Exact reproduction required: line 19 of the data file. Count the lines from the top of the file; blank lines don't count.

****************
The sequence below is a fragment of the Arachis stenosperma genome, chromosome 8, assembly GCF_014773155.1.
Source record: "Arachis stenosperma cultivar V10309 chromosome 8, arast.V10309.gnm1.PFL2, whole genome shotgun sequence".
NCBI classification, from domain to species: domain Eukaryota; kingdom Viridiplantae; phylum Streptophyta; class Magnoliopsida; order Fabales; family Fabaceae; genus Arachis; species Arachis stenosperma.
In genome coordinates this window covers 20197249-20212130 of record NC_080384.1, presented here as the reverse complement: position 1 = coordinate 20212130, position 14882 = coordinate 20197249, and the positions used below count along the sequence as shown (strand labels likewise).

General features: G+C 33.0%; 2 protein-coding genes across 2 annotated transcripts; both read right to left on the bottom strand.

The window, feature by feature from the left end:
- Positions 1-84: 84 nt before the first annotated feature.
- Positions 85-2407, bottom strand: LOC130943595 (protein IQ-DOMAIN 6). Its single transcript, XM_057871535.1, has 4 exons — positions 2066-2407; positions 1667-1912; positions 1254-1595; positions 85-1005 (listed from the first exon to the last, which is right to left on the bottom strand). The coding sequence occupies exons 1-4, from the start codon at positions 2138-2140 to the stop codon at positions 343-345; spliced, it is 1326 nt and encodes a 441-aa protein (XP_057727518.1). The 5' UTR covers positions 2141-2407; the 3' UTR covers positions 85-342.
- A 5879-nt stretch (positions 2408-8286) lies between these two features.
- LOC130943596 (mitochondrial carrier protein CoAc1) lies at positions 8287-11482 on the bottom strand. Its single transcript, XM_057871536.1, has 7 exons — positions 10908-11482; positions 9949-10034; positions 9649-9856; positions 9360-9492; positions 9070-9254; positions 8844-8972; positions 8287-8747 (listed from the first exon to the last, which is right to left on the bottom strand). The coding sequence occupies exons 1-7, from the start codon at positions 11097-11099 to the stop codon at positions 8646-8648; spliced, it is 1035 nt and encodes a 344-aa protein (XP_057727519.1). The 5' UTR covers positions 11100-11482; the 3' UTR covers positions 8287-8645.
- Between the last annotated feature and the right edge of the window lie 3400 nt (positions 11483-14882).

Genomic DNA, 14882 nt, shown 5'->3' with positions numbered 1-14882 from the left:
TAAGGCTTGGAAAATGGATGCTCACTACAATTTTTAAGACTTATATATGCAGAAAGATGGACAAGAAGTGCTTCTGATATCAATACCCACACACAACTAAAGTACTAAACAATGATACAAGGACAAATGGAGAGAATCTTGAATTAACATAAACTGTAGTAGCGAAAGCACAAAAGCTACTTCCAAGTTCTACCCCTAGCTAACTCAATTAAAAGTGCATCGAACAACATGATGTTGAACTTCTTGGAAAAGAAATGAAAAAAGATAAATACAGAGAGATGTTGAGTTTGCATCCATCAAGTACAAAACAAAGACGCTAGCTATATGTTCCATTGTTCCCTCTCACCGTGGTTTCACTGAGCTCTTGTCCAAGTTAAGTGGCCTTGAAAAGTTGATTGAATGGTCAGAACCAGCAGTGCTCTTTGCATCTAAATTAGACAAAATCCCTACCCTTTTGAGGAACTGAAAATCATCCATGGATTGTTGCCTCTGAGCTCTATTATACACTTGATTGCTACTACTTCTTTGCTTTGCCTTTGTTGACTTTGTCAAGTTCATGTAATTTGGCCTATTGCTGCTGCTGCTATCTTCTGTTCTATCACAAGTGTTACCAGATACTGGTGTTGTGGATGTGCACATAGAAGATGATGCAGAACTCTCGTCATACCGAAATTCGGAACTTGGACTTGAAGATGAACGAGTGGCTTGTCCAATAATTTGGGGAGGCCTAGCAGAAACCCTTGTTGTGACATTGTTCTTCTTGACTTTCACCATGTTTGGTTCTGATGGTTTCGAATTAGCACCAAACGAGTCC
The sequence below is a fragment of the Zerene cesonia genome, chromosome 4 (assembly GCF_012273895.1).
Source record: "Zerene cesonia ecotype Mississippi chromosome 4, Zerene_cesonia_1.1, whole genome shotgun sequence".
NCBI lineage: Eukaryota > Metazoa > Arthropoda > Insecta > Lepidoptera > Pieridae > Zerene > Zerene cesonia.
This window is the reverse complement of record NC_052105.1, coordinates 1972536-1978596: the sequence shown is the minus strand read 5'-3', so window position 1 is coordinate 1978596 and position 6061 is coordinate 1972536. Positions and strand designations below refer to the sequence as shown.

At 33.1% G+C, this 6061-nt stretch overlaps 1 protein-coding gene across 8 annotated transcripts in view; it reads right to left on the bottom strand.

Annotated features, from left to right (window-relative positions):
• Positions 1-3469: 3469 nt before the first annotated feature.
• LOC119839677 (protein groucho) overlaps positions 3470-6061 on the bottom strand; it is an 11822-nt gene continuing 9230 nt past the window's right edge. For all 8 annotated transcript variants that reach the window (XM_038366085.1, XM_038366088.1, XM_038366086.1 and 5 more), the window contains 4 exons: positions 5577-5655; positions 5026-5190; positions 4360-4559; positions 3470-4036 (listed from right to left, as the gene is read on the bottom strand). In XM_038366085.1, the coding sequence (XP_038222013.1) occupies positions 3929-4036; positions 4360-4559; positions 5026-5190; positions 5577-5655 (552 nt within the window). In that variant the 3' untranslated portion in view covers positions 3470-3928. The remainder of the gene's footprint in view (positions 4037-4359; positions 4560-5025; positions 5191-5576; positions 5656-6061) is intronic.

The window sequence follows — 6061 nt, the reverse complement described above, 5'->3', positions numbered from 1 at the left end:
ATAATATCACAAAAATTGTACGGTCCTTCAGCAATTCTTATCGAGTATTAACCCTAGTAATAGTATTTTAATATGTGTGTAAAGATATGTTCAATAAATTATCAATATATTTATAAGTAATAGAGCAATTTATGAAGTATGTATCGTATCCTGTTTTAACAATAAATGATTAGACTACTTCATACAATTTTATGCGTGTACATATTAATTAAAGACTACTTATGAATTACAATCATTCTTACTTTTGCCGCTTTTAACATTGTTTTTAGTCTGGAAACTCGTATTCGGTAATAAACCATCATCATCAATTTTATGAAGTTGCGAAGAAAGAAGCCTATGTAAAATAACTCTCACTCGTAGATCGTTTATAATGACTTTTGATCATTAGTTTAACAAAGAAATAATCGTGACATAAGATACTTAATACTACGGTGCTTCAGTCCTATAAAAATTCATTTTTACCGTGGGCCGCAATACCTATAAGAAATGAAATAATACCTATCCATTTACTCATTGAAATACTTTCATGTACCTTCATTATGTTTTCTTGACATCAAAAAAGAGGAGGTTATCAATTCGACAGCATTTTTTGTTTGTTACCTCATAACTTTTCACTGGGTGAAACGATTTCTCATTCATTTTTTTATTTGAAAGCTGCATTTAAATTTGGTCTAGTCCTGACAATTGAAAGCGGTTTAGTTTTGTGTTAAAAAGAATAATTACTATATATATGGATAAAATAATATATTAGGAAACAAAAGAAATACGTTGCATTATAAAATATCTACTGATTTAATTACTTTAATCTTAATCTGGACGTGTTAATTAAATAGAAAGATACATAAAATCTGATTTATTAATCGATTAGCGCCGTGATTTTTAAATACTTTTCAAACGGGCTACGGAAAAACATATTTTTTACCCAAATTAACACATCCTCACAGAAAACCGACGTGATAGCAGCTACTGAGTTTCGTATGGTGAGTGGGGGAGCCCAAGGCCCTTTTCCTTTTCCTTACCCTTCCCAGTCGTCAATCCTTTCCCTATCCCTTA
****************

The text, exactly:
Annotated features, from left to right (window-relative positions):